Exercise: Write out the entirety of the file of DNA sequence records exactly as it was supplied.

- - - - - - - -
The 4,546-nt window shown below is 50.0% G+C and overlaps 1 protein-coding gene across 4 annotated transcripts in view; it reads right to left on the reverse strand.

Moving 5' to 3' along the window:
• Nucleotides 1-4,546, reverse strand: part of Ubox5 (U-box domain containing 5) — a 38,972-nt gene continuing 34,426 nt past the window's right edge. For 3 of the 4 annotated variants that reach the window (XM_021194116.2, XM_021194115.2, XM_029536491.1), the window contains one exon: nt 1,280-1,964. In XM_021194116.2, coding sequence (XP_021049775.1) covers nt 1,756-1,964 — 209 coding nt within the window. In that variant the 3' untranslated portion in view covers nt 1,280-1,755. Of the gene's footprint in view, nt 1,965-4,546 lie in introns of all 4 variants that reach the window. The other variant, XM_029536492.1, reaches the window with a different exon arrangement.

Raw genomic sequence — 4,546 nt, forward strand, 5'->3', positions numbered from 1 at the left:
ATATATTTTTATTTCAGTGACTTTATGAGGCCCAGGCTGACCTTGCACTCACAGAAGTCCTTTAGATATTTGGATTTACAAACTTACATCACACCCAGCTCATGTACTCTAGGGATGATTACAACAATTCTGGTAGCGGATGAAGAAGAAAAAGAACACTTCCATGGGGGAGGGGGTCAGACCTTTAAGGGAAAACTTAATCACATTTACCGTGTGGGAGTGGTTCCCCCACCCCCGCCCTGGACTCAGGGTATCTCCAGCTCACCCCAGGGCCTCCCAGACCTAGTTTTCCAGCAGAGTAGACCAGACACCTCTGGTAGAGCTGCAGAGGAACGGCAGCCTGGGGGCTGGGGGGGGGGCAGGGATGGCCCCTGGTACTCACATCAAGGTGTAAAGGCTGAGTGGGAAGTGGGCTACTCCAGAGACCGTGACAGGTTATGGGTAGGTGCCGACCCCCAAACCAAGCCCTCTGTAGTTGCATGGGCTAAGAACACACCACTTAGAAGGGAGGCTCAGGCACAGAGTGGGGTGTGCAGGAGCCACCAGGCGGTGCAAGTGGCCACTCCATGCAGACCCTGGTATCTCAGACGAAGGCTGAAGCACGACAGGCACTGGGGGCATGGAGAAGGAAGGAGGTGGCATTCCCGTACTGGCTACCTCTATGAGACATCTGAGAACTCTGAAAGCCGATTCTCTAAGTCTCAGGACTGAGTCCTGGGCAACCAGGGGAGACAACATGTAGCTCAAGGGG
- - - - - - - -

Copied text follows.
The 4,546-nt window shown below is 50.0% G+C and overlaps 1 protein-coding gene across 4 annotated transcripts in view; it reads right to left on the reverse strand.

Moving 5' to 3' along the window:
• Nucleotides 1-4,546, reverse strand: part of Ubox5 (U-box domain containing 5) — a 38,972-nt gene continuing 34,426 nt past the window's right edge. For 3 of the 4 annotated variants that reach the window (XM_021194116.2, XM_021194115.2, XM_029536491.1), the window contains one exon: nt 1,280-1,964. In XM_021194116.2, coding sequence (XP_021049775.1) covers nt 1,756-1,964 — 209 coding nt within the window. In that variant the 3' untranslated portion in view covers nt 1,280-1,755. Of the gene's footprint in view, nt 1,965-4,546 lie in introns of all 4 variants that reach the window. The other variant, XM_029536492.1, reaches the window with a different exon arrangement.

Raw genomic sequence — 4,546 nt, forward strand, 5'->3', positions numbered from 1 at the left:
ATATATTTTTATTTCAGTGACTTTATGAGGCCCAGGCTGACCTTGCACTCACAGAAGTCCTTTAGATATTTGGATTTACAAACTTACATCACACCCAGCTCATGTACTCTAGGGATGATTACAACAATTCTGGTAGCGGATGAAGAAGAAAAAGAACACTTCCATGGGGGAGGGGGTCAGACCTTTAAGGGAAAACTTAATCACATTTACCGTGTGGGAGTGGTTCCCCCACCCCCGCCCTGGACTCAGGGTATCTCCAGCTCACCCCAGGGCCTCCCAGACCTAGTTTTCCAGCAGAGTAGACCAGACACCTCTGGTAGAGCTGCAGAGGAACGGCAGCCTGGGGGCTGGGGGGGGGGCAGGGATGGCCCCTGGTACTCACATCAAGGTGTAAAGGCTGAGTGGGAAGTGGGCTACTCCAGAGACCGTGACAGGTTATGGGTAGGTGCCGACCCCCAAACCAAGCCCTCTGTAGTTGCATGGGCTAAGAACACACCACTTAGAAGGGAGGCTCAGGCACAGAGTGGGGTGTGCAGGAGCCACCAGGCGGTGCAAGTGGCCACTCCATGCAGACCCTGGTATCTCAGACGAAGGCTGAAGCACGACAGGCACTGGGGGCATGGAGAAGGAAGGAGGTGGCATTCCCGTACTGGCTACCTCTATGAGACATCTGAGAACTCTGAAAGCCGATTCTCTAAGTCTCAGGACTGAGTCCTGGGCAACCAGGGGAGACAACATGTAGCTCAAGGGG